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poets, the admirable Lucian, remarks that their doctrine was brought to Rome by a little hooknosed Jew, namel Paulus, who was behealed by the divine Nero over yonder near tlie Ostian gate, beside the pyramid of Cestius, which you may see amongst the cypresses. They have many strange usages. Their funeral customs, especially, differ very widely from the Greek or Roman ones.

. They bury the body, with many mysterious rites, in vaults or chambers underground, instead of burning it on a funeral pyre. They are rank atheists, refusing to worship the gods, or even to throw so much as a grain of incense on their altar, or place a garland of flowers before their shrines, or even have their images in their houses. They are a morose, sullen, and dangerous people, and are said to hold hideous orgies at their secret assemblies underground, where they banquet on the body of a newly-slain child.* See yonder,” he continued, pointing to a low-browed arch almost concealed by trees in a neighbouring garus to conceive the content and detestation in which crucifixion was held by the Romans. It was a punishment reserved for the worst of felons, or the vilest of slaves.-ED.

* All these calumnies, and others still worse, are recorded by pagan writers concerning the early Christians. Their celebration of the Lord's Supper in the private meetings became the ground of the last-mentioned distorted accusation.-ED.

den," is the entrance to one of their secret crypts, where they gather to celebrate their abominable rites, surrounded by the bones and ashes of the dead. A vile and craven set of wretches; they are not fit to live.”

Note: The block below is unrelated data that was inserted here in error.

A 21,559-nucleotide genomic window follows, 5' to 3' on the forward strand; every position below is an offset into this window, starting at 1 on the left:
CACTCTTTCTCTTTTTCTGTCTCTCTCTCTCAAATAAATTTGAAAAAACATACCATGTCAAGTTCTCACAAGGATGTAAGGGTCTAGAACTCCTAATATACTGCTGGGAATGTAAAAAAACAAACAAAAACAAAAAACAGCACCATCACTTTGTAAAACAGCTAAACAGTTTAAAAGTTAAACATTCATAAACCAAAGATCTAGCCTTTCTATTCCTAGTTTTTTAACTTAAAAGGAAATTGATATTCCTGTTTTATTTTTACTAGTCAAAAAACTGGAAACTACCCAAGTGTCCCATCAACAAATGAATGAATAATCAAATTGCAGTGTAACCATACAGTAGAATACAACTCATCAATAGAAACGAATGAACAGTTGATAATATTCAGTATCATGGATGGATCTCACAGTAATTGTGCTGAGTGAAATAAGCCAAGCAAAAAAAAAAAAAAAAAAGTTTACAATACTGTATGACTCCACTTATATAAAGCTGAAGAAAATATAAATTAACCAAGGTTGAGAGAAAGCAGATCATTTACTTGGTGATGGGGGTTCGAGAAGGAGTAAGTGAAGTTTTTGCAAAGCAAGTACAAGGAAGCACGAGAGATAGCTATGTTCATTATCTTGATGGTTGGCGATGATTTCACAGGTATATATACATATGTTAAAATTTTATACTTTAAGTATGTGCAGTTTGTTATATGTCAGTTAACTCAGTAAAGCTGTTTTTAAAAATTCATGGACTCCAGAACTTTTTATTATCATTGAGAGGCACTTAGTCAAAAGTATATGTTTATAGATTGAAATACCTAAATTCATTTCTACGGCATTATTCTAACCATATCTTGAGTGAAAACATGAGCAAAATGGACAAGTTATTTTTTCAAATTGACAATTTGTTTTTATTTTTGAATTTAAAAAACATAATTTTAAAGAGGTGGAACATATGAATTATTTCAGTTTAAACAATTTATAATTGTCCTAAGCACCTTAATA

They are not all cravens; to that I can bear witness," interrupted Sertorius. “I knew a fellow in my own company-Lannus was his namewho, his comrades said, was a Christian. He was the bravest and steadliest fellow in the legion ; -saved my life once in Libya ;-rusled between me and a lion, which sprang from a tliicket as I stopped to let my horse drink at a streamas it might be the Anio, there. The lion's fangs met in his arm, but he never winced. He

may believe what he pleases for me. I like not this blood-hound business of hunting down honest men because they worship gods of their own. But the Emperor's edict is written, as you may say, with the point of a dagger— The Christian religion must everywhere be destroyed.””

“ And quite right, too, your Excellency,” said the soft-swiling Greek. “They are seditious conspirators, the enemies of Cæsar and of Rome.”

A Roman soldier does not need to learn of thee, hungry Greekling,"* exclaimed the centurion, laughtily, “what is his duty to his country!"

*“Graeculus esuriens,” the term applied by Juvenal to those foreign adventurers who sought to worm their way

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“True, most noble sir," faltered the discomfited secretary, yet with a vindictive glance from his treacherous eyes.

“ Your Excellency is always right.”